Today, women are so ridden with responsibilities, worries, self-esteem, and getting everything done– all while trying to take care of themselves. Kim discusses the reasons behind why women are unhappier now than they were 40 years ago. She also dives into ways that you can combat perfectionism and lead a healthy life.
Recently, I was the first person to show up at a friend’s for our monthly book club. I listened as she told her story of frantically cleaning her home last night after working overtime all week with her husband out of town. She felt guilty leaving the kids at daycare a bit longer a couple of days due to her busy job and barely had time to cook anything nutritious for their bellies. The laundry was piled up, the yard was a mess, and her children were not listening to her and fighting. To top things off, she was sure she was getting a cold. She wondered if it was due to staying up half the night cleaning or the two hours she spent lying on the bed with ruminating thoughts why she couldn’t lose weight, look younger, and get everything done like “other women”. Does this sound familiar?
In Marilyn Tam’s book The Happiness Choice, she states that women are unhappier than they were 40 years ago and this difference is controlled for race, age, socio-economic status, marital status or number of children. So, why are post-modern women sadder and ridden with anxiety? In a therapy practice working with all types of women, it seems that trying to be all things for all the people in our lives is bringing on a constant state of dissatisfaction and feelings of failure. In a culture that wants a perfect female specimen, inside and out, women are ridden with a sense of disappointment trying to achieve it. Nothing much comes from trying to reach perfection except feelings of failure from not achieving it and chronic anxiety from trying so hard with disappointment at the end. So what can we do to be content with ourselves as we are?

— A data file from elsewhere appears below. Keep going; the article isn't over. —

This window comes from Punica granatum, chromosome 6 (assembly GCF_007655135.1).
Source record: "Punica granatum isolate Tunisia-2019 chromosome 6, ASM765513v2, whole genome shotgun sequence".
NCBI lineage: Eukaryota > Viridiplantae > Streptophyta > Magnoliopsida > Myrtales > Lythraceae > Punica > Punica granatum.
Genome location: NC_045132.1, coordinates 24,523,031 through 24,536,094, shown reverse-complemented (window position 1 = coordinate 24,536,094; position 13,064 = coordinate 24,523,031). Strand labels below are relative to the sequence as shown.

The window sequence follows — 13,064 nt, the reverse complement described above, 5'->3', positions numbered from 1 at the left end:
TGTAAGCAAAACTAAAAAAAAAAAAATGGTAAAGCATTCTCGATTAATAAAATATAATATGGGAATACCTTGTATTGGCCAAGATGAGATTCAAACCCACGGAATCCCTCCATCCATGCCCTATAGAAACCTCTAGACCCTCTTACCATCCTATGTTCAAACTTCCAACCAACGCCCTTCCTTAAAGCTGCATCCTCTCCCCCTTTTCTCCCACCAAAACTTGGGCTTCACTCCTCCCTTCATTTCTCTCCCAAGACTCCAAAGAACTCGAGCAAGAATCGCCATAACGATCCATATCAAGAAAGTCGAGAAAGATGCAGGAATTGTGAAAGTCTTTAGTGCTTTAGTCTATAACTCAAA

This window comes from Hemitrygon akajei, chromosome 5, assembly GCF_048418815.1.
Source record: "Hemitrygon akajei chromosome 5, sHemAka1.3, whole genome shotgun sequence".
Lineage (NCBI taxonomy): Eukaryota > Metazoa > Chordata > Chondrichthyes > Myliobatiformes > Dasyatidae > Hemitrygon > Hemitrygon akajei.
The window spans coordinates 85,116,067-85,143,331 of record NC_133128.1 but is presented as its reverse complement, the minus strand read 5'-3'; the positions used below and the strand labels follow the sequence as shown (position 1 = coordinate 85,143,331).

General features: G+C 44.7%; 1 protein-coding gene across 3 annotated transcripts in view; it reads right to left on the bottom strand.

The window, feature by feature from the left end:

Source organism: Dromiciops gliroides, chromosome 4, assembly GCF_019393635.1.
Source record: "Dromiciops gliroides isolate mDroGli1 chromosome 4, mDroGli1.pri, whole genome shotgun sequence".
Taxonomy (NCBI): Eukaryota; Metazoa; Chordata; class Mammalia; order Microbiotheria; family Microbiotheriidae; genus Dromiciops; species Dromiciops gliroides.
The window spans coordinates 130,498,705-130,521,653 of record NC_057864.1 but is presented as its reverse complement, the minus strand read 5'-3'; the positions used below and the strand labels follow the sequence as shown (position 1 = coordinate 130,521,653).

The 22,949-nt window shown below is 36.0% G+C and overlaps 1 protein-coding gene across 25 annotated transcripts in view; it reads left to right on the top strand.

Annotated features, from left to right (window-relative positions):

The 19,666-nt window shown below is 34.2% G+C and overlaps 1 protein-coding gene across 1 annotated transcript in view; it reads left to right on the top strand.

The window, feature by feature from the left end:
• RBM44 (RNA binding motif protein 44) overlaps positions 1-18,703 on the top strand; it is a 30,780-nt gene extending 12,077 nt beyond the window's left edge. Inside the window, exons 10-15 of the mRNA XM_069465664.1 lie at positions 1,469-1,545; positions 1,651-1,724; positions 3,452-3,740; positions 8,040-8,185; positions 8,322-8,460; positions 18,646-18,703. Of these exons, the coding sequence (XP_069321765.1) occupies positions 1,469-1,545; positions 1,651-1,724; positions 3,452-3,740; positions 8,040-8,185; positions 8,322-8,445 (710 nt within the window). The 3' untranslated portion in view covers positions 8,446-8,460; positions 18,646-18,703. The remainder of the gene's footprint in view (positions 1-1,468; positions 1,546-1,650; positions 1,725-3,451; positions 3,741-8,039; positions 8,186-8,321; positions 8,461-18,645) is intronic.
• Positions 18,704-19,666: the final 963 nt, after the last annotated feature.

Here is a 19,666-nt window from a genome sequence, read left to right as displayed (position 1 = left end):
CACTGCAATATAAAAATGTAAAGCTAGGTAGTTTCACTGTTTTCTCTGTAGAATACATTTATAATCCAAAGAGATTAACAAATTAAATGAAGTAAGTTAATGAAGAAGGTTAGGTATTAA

There are many healthy coping mechanisms that a person can do to manage the anxiety of trying to be all things to all people. First you must make a decision that taking charge of perfectionism is a priority. If life feels out of control, then it is time to control the way you respond to it in thinking and in action. Begin by realizing and accepting that one woman cannot be everything to everyone – imperfections and vulnerabilities are just part of life. To help yourself in the start to a life of less perfectionistic thinking, remember these four step in the quest to change your thoughts and actions:
Avoid needless tension. Not all tasks can be turned away from; however, learn what truly is a “should” or “must” on your list. Try saying “no” or delegate tasks without worry about the allocated task. In other words, if you husband feeds the kids hot dogs instead of organic chicken and broccoli, just let him.
Amend situations that you are unable to turn away from. Deal with problems head on and change your behavior toward them. For example, learn to respectfully tell others about your emotions instead of blinding saying “OK” to be a perfect employee or perfect wife. By letting a coworker know that you feel overburdened on a project my lead to getting help, you can avoid exhaustion and stress while you try to attempt everything on your own.
Adjust yourself to a situation. There are plenty of times that we are faced with challenges in life that are unchangeable, but we can change how we react to them. Instead of focusing on you are not at the job of your dreams, try thinking of the two coworkers you laugh with at lunch a few times a month & the boss that you enjoy working for.
Acknowledge and accept yourself as imperfect. Sometimes railing against a particular set of conditions such as being behind on housekeeping or not being able to go back to school right now, is like beating your head against a brick wall. It does nothing but leave you with a headache and blood in your new hairdo. Learn to accept and EMBRACE imperfection in yourself! It can be the perfect catalyst for growth once you accept that mistakes will be made and mistakes can mean learning opportunities!
Of course, these steps seem simple but changing one’s thinking and habits are a challenge! If you find that even small changes like these are impossible, it could be time for help from a professional counselor who is ideally trained in handling anxiety brought on by stress and feelings of not living up to one’s potential. Many times this trained professional can get to the root of the dysfunctional thinking and have self-loathing be the norm instead of allowing yourself to be overwhelmed with perfectionism in no time. A Place for Me Counseling is a great place to start this positive change.